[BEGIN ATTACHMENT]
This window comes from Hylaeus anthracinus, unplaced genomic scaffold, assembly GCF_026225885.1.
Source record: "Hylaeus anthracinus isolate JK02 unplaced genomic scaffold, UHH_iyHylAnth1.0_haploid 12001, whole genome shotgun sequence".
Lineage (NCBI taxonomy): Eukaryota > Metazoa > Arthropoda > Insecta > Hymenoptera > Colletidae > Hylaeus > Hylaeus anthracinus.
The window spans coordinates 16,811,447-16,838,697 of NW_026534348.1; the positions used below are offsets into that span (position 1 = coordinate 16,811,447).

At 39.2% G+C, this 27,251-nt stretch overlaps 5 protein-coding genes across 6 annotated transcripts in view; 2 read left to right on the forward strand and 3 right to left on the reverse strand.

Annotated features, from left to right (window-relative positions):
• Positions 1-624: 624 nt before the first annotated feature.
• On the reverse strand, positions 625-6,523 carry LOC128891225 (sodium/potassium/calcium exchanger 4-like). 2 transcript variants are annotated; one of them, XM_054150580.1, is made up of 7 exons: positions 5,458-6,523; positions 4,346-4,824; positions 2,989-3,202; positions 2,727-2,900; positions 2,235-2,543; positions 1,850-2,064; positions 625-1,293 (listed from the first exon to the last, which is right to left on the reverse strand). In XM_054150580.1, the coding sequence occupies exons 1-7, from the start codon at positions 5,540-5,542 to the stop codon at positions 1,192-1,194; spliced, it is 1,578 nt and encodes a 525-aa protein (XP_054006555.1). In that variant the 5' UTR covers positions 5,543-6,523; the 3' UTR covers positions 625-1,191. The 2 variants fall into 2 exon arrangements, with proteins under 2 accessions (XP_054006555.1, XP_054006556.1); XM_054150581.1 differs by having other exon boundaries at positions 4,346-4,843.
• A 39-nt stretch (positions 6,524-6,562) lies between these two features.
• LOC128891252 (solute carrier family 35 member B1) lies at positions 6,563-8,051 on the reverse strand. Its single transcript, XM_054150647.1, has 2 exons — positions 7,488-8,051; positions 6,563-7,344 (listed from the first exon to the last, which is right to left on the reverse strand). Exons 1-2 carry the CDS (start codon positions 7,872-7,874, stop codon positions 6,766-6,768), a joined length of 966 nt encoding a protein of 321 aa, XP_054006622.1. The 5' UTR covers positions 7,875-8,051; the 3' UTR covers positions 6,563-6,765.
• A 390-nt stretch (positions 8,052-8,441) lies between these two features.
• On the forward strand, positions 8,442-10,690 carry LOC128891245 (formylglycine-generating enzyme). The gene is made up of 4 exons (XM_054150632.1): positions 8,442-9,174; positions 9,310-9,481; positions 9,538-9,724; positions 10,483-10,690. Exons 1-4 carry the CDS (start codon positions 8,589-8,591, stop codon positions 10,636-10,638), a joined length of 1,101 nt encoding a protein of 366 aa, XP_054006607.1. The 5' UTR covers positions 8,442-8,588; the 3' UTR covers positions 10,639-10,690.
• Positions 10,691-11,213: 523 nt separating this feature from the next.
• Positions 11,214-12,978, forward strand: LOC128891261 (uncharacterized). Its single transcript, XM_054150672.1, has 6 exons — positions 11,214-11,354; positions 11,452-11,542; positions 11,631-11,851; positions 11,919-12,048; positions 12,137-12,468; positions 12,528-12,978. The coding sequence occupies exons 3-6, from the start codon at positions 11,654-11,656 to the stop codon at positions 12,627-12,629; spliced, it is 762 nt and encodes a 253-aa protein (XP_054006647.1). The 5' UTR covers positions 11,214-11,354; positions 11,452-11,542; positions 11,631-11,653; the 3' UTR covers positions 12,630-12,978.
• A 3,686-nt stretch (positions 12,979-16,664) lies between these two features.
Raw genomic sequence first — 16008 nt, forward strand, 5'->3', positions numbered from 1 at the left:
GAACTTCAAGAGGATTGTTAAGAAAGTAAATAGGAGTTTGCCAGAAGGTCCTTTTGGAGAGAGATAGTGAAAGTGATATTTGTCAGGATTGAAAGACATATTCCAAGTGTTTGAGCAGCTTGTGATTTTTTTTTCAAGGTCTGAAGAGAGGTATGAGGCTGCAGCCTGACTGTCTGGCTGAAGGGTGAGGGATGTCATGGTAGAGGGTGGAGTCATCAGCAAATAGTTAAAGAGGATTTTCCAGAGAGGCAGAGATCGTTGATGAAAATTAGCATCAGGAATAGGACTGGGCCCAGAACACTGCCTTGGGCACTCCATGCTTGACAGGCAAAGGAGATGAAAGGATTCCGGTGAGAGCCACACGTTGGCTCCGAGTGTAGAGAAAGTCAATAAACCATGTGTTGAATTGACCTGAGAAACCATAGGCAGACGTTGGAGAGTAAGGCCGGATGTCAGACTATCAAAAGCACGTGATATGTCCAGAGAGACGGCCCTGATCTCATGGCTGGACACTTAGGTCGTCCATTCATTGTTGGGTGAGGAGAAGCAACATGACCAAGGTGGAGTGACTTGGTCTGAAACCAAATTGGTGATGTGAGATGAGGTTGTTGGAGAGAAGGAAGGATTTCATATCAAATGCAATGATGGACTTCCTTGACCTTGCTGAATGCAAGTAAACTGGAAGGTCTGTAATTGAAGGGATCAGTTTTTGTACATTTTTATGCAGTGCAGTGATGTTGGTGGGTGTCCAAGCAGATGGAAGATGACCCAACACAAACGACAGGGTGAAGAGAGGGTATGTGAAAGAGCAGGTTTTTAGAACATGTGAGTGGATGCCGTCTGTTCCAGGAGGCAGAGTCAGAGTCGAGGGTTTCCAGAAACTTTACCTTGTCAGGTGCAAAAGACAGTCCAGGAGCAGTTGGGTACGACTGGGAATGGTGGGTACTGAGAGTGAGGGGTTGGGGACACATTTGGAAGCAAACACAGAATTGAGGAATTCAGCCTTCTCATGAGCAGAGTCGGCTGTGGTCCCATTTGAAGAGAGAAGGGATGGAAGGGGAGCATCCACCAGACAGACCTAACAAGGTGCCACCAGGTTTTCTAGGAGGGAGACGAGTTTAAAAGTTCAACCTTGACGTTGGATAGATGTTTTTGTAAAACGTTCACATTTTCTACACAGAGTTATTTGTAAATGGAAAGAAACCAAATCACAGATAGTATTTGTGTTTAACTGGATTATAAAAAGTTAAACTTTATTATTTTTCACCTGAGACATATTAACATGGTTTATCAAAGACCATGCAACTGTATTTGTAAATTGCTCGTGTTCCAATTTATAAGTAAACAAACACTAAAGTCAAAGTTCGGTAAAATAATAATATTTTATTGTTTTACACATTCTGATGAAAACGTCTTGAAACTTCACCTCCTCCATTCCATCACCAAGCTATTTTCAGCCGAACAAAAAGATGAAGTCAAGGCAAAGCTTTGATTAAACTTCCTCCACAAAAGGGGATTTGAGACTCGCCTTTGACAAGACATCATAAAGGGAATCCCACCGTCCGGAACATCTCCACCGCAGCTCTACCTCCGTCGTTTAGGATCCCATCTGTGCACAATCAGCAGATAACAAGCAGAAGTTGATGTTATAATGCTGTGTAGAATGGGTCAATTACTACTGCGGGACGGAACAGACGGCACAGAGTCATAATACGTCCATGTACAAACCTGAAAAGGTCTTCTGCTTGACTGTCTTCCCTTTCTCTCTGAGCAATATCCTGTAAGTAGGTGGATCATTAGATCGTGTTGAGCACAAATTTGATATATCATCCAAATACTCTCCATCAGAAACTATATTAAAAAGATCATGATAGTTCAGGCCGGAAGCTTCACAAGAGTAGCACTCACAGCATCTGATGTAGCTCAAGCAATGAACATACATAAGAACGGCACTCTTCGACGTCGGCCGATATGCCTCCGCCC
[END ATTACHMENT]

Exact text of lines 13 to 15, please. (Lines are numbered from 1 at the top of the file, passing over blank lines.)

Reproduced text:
• Positions 10,691-11,213: 523 nt separating this feature from the next.
• Positions 11,214-12,978, forward strand: LOC128891261 (uncharacterized). Its single transcript, XM_054150672.1, has 6 exons — positions 11,214-11,354; positions 11,452-11,542; positions 11,631-11,851; positions 11,919-12,048; positions 12,137-12,468; positions 12,528-12,978. The coding sequence occupies exons 3-6, from the start codon at positions 11,654-11,656 to the stop codon at positions 12,627-12,629; spliced, it is 762 nt and encodes a 253-aa protein (XP_054006647.1). The 5' UTR covers positions 11,214-11,354; positions 11,452-11,542; positions 11,631-11,653; the 3' UTR covers positions 12,630-12,978.
• A 3,686-nt stretch (positions 12,979-16,664) lies between these two features.